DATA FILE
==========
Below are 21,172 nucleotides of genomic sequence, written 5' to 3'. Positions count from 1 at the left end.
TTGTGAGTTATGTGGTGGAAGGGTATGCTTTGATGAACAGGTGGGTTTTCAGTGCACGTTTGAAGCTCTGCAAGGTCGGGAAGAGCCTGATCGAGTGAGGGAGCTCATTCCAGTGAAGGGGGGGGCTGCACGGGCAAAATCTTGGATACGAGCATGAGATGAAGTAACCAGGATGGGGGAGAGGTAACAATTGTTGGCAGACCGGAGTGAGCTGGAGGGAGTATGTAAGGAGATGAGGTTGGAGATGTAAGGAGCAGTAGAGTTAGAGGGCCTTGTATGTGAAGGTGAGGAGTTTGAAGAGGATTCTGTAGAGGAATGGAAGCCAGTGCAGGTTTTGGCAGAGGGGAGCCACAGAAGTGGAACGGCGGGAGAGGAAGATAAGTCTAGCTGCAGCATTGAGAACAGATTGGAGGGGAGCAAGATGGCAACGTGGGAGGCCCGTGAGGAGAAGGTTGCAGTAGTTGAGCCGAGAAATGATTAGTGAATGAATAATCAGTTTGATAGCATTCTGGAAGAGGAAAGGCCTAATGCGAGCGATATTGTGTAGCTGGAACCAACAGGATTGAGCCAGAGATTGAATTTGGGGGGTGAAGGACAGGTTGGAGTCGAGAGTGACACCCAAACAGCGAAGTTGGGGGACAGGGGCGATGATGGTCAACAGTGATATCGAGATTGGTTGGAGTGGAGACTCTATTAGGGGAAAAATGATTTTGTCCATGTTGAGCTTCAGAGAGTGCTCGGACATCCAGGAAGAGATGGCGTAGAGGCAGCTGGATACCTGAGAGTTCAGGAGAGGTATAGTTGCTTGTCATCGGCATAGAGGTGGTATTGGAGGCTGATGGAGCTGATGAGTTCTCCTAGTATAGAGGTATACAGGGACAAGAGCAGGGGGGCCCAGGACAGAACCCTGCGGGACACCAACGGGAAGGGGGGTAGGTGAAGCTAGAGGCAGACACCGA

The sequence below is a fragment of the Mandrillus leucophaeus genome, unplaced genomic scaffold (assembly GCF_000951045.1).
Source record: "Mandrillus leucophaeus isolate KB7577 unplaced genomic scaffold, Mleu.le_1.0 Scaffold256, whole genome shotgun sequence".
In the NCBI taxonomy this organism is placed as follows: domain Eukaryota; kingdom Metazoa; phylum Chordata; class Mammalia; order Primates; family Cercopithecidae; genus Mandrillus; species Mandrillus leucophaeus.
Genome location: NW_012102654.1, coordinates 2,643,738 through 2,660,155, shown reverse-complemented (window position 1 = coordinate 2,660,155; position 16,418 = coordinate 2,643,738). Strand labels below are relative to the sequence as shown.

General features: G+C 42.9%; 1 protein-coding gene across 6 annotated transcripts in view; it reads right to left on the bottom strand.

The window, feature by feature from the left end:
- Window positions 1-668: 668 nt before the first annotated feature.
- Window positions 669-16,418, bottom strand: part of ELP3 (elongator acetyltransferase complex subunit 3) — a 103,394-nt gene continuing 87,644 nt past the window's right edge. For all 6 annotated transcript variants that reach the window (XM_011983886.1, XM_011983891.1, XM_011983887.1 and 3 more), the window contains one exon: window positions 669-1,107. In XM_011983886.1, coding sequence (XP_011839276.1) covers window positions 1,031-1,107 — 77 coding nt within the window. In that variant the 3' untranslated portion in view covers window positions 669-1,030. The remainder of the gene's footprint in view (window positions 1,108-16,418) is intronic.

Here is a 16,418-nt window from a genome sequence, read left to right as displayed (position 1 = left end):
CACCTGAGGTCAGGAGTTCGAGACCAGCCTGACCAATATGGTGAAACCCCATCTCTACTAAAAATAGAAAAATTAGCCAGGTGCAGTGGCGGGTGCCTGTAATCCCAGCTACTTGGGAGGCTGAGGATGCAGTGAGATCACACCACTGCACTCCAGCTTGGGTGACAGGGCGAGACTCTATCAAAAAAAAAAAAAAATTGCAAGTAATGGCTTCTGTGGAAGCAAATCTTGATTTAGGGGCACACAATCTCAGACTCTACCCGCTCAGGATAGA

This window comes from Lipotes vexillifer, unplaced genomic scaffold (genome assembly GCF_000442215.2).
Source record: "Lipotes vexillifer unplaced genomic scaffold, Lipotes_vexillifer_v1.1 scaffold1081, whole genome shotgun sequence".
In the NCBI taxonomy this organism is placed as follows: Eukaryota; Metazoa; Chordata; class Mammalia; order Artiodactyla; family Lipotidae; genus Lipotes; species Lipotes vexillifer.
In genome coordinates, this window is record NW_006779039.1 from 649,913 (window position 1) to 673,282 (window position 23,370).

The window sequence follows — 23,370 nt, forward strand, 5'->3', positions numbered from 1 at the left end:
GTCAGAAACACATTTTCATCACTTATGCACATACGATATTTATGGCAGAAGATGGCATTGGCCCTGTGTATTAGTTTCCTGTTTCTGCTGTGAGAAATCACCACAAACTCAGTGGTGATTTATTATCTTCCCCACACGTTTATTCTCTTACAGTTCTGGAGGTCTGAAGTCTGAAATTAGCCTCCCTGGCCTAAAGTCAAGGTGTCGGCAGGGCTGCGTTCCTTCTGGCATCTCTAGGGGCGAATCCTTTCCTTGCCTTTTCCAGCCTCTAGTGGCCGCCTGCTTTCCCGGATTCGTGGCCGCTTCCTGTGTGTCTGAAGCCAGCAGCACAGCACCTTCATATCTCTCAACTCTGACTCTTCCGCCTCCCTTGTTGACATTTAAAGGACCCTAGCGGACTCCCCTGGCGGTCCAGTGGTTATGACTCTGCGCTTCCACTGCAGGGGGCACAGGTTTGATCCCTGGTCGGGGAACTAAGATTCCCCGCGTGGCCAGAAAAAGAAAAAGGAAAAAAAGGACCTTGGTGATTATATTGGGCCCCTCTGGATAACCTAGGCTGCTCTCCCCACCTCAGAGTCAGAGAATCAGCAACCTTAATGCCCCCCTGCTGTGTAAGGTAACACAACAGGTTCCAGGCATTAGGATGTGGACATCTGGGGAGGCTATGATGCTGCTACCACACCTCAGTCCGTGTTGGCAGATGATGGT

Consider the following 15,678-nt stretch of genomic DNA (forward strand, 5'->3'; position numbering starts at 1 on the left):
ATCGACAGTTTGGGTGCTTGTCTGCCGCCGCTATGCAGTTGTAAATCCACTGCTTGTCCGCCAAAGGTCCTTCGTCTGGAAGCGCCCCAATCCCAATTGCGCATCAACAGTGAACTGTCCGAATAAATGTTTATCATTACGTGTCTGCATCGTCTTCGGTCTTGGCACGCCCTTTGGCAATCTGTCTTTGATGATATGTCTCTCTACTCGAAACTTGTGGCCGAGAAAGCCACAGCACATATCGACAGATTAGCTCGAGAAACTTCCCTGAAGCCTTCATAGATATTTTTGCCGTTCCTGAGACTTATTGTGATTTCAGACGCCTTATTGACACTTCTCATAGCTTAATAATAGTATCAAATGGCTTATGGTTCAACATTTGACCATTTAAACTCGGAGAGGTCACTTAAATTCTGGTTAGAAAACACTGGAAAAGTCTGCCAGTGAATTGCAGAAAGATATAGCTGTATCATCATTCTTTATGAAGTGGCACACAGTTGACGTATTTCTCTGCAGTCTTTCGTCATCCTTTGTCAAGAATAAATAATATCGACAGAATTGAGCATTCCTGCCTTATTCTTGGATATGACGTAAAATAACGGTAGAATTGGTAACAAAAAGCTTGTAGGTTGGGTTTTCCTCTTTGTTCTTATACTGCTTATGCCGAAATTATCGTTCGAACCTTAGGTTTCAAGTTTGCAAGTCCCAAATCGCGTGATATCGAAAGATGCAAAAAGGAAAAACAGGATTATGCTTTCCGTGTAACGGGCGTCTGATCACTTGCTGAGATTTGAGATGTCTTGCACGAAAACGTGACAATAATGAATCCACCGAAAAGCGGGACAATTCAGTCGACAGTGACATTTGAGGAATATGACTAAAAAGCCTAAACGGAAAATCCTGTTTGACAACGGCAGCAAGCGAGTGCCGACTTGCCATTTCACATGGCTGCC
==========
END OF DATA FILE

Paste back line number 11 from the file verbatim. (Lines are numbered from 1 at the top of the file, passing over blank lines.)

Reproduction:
Here is a 16,418-nt window from a genome sequence, read left to right as displayed (position 1 = left end):